Archive for the ‘grain demand’ Category

High grain prices are affecting Minnesota farmers, consumers and the global economy

By Melissa Thompson

Minnesota farmers have been selling grain at historically high prices lately, and it doesn’t look like this trend will stop anytime soon.

The demand for grain, specifically corn and soybeans, has reached an all-time high. Corn, which normally sells around $4 per bushel, has been selling at nearly $8 per bushel.

“I’ve owned farm land for six years, and I made more money than I ever have last year,” said farm owner Joel Thompson. “It’s a good time to be a grain farmer.”

Matthew Traen has watched the prices soar over the past few months. As the grain manager and merchandiser at the Hutchinson Cooperative in Hutchinson, Minn., he buys grain from farmers and sells it to various vendors on a daily basis.

“The problem is that farmers just can’t produce enough corn for everyone who needs it,” Traen said.

According to Traen, the USDA reserves leftover corn at the end of the year. This aids as a buffer to keep the market stable in case of a natural disaster or a bad crop year. A comfortable level of reserves is around one billion bushels. This year, they estimate there will only be 675 million.

“This spike in prices is like nothing we’ve seen before. In the past, high prices have been because of crop failure. Now, farmers are growing as much corn as their fields will allow, but it’s just not enough. There’s too much demand, and not enough supply,” Traen said.

Where is the grain going?

One of grain’s main functions is to feed livestock, and a large portion is being exported to farmers, in China. The US is the only country that produces mass quantities of corn. Argentina and Brazil are the only other countries beside the US that export soybeans. Rural areas of China are becoming more developed, and the hog industry is booming. Their need for grain is high.

“I’d compare the Chinese hog farmers to American farmers back in the 1950s. They weren’t marketing their crops. They were growing them for their own use. Now, China’s development has jumped from the 1950s to the 1990s in a matter in only a few years. They produce more hogs than the rest of the world combined. Grain exports have been a major driver for the increased price of grain,” Traen said.

Grain as an alternative fuel

Grain is also used to produce ethanol, a renewable fuel source that is added to gasoline.

The federal government has been subsidizing ethanol.  Essentially, they’ve been paying people to produce it in order to conserve oil. Minnesota has more E85 pumps than any other state. The current Minnesota law requires that all gasoline be 10 percent ethanol by 2013, but the legislature may expand biofuel use even more.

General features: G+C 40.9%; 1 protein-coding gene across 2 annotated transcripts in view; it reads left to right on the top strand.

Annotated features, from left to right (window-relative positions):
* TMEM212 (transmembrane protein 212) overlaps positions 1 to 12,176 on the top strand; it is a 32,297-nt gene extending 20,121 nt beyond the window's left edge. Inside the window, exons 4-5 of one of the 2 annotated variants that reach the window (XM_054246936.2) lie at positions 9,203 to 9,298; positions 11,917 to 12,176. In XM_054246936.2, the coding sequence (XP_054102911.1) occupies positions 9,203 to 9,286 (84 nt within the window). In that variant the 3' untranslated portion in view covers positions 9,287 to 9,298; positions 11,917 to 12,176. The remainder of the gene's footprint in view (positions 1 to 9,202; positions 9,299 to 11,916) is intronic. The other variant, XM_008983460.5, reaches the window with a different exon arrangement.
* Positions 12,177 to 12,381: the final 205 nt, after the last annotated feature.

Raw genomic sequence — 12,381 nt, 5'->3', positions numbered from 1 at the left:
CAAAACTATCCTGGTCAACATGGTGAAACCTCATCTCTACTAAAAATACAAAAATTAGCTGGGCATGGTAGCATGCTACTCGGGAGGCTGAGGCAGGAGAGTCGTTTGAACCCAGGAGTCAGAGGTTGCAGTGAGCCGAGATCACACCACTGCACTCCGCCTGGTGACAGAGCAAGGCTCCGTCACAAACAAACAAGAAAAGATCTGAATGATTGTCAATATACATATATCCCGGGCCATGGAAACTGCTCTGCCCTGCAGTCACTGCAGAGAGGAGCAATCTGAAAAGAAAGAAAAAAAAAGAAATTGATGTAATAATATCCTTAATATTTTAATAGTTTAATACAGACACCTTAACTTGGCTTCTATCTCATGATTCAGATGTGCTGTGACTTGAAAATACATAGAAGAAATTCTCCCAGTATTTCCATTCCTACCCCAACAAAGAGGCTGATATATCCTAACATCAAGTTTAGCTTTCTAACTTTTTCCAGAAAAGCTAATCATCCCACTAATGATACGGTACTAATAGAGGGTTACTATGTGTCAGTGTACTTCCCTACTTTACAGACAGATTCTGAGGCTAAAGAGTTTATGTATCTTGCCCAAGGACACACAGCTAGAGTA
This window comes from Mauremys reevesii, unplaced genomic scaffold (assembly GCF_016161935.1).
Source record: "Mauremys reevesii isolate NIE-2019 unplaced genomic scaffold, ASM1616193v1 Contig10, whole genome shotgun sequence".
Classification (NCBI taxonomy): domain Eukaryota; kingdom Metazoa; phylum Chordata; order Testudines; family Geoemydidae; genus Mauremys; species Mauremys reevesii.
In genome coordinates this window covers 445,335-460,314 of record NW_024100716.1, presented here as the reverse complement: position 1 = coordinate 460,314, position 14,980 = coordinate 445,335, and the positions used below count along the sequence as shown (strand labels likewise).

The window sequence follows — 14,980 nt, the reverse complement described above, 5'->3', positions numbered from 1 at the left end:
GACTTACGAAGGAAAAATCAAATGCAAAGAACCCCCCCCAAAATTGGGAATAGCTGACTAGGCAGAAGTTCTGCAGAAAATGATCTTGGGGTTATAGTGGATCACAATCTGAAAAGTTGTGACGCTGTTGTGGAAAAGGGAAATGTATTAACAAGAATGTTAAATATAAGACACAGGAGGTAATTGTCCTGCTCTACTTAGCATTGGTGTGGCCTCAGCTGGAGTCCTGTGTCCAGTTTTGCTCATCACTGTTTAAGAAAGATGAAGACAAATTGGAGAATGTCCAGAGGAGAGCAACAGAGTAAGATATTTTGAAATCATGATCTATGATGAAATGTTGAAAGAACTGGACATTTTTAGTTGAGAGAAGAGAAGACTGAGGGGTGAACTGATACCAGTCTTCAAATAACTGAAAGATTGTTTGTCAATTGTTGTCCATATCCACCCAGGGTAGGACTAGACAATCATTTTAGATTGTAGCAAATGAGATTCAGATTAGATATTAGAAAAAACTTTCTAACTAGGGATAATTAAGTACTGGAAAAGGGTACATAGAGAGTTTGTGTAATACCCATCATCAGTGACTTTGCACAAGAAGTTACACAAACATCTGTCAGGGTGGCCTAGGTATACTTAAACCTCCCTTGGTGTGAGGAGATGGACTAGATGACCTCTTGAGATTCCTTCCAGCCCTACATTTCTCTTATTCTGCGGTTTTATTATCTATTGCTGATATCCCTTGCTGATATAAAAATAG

“Ethanol production has grown tremendously in the past five to six years, especially in our area of the country,” Traen said.

Although increased ethanol use may help with our dependence on foreign oil, it increases the demand, and ultimately the price, of grain.

Grain in the global market

With advances in medical technology and longer life spans, the global population is at its highest point. It is only continuing to grow, which makes grain an even more precious commodity than it already is.

“People are saying that because of the growing population, in 20 years we’ll need twice as much corn as we have right now. We only have so much farmland to work with,” Traen said.

How will high grain prices affect consumers?

Just like in any market, when it costs more to produce something, the extra expense is passed on. Consumers will see these price hikes in not only cereal and bread. The price of food in general is likely to rise.

“Corn at $7 to $8 per bushel is very hard for farmers who don’t farm grain. Grain farmers are making all kinds of money, but it’s an extra cost for dairy and cattle farmers,” Traen said.

Traen says the price for milk is low right now, and dairy farmers are struggling. Eventually, they won’t be able to afford that extra cost and the price of milk products and meat will go up as well.

“If for some reason our reserves run out, corn would be like gold. Corn at $7-$8 per bushel could be more like $15 per bushel. And your pound of hamburger that you get from the grocery store could go from $3 a pound to about $10 a pound,” Traen said.

Will grain prices go back down?

Grain prices won’t stay high forever. If the supply can’t keep up with the demand, the market will ration corn naturally. Farmers won’t be able to afford the high price of corn, so they will feed their cattle alternative foods, such as weeds if necessary. People will buy food that is not affected by the corn price. Farmers will have some time to build up their supply.

Another possibility is that seed companies are actively producing a new type of seed that is genetically modified to produce more corn per acre. Traen says the average acre of land produces 165 bushels or corn per crop year. Seed companies, such as Pioneer Hi Bred and Monsanto, expect the new seeds will increase corn production to nearly 300 bushels per acre in the next decade.

“These seed companies are spreading rumors that they these new seeds will be able to almost double our yield. We haven’t seen it yet, and it will probably be ten to fifteen years before we do, but they’re talking about it,” Thompson said.

Traen is optimistic about the market turning around and corn prices returning back to normal.

“The nature of the grain market is cyclical, and it will always come back down. Whether it’s because seed companies come up with a solution, the market rations itself, or even if there’s a natural disaster. We can never know for sure, but history says it will,” Traen said.

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